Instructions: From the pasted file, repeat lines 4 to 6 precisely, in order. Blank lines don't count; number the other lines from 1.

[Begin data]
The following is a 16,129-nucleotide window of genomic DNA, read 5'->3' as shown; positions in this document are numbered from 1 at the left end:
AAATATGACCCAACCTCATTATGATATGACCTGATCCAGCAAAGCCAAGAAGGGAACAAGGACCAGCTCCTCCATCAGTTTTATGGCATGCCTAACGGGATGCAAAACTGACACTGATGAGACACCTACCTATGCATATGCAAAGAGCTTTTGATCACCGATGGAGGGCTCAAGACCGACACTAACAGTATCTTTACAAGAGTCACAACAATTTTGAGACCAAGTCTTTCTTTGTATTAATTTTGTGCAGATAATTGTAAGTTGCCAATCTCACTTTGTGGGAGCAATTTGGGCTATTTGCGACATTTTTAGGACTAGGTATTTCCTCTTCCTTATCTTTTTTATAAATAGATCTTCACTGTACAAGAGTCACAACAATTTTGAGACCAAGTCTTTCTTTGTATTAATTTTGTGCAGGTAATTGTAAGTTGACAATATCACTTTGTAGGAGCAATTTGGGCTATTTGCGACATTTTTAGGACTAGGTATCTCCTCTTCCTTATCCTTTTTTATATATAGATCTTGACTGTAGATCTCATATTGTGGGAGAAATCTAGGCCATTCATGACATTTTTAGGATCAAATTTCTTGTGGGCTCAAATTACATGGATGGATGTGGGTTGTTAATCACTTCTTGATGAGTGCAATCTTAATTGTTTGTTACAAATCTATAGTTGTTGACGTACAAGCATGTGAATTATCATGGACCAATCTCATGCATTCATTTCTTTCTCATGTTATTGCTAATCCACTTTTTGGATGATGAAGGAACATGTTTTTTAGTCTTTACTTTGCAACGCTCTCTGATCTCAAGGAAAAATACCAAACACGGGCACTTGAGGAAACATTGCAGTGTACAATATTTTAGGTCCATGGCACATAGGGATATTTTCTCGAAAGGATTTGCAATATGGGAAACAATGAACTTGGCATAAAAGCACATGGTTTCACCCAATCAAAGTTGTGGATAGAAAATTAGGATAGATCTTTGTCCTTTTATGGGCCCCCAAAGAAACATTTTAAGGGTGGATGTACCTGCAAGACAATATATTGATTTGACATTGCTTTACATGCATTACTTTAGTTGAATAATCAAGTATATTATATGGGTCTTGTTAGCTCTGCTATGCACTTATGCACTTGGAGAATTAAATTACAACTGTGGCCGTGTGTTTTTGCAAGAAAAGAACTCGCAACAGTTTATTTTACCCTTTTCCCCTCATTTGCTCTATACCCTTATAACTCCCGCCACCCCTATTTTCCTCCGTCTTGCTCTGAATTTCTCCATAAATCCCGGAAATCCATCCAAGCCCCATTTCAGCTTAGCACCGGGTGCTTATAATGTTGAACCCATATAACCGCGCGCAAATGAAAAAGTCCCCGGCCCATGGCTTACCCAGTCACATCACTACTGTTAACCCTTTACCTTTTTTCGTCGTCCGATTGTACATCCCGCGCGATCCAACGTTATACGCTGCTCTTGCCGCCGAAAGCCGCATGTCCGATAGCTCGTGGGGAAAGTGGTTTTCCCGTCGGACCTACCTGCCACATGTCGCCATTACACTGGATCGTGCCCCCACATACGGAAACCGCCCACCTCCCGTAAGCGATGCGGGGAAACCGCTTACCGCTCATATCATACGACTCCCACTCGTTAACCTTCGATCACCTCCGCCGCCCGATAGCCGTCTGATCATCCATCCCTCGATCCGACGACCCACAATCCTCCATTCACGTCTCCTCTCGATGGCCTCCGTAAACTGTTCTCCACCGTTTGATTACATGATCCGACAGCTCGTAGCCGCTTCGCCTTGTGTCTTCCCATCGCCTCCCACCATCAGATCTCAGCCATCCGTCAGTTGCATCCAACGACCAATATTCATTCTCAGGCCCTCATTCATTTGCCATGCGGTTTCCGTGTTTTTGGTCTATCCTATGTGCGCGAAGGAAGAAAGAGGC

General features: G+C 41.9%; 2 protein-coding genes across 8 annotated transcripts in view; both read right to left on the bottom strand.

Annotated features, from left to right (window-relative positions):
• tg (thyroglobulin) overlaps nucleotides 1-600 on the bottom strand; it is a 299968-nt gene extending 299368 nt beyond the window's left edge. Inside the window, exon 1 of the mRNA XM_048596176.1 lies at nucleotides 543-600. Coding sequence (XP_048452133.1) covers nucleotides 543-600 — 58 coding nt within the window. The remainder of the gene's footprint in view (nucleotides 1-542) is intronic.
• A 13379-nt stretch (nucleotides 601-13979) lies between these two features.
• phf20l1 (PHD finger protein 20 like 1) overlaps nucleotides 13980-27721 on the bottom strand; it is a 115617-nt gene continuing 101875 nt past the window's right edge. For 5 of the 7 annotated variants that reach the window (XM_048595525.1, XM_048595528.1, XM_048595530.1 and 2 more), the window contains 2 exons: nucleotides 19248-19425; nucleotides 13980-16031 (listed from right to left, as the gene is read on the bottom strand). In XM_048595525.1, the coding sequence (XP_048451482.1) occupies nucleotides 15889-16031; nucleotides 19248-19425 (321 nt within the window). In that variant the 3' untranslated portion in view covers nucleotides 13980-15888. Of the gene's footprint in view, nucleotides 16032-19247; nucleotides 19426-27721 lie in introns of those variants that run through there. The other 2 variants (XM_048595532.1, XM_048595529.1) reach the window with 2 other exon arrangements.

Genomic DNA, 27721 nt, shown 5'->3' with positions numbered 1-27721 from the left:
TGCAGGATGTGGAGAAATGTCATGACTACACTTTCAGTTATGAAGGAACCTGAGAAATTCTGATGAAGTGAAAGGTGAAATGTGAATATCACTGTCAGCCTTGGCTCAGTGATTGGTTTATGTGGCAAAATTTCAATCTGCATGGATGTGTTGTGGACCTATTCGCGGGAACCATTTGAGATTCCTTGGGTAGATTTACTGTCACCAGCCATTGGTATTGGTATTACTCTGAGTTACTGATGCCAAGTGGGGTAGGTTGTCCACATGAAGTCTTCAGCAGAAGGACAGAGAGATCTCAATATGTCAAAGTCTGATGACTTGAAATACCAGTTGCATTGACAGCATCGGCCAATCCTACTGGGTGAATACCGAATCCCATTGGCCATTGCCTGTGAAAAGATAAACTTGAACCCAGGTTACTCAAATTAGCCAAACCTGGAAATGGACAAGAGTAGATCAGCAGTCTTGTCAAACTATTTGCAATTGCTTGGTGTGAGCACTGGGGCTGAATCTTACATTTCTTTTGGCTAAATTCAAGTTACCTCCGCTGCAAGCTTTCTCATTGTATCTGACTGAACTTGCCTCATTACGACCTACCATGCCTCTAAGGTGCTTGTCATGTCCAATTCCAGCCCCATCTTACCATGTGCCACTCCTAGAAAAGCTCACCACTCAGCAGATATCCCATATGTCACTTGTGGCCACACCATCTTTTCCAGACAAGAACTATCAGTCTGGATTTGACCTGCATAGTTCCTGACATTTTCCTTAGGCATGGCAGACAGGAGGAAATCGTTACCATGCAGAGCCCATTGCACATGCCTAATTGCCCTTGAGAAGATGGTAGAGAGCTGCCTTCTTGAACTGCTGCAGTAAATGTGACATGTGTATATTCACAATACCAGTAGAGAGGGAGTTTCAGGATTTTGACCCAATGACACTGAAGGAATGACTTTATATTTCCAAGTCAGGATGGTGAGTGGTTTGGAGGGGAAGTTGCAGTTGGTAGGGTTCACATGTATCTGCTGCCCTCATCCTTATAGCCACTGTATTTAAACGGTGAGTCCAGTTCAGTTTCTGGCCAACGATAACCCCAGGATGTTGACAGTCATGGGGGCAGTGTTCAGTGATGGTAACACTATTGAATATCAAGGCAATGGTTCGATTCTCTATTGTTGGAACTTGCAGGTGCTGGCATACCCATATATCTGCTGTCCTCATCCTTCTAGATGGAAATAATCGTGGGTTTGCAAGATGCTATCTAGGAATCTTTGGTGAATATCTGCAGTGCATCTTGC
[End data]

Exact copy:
Annotated features, from left to right (window-relative positions):
• tg (thyroglobulin) overlaps nucleotides 1-600 on the bottom strand; it is a 299968-nt gene extending 299368 nt beyond the window's left edge. Inside the window, exon 1 of the mRNA XM_048596176.1 lies at nucleotides 543-600. Coding sequence (XP_048452133.1) covers nucleotides 543-600 — 58 coding nt within the window. The remainder of the gene's footprint in view (nucleotides 1-542) is intronic.
• A 13379-nt stretch (nucleotides 601-13979) lies between these two features.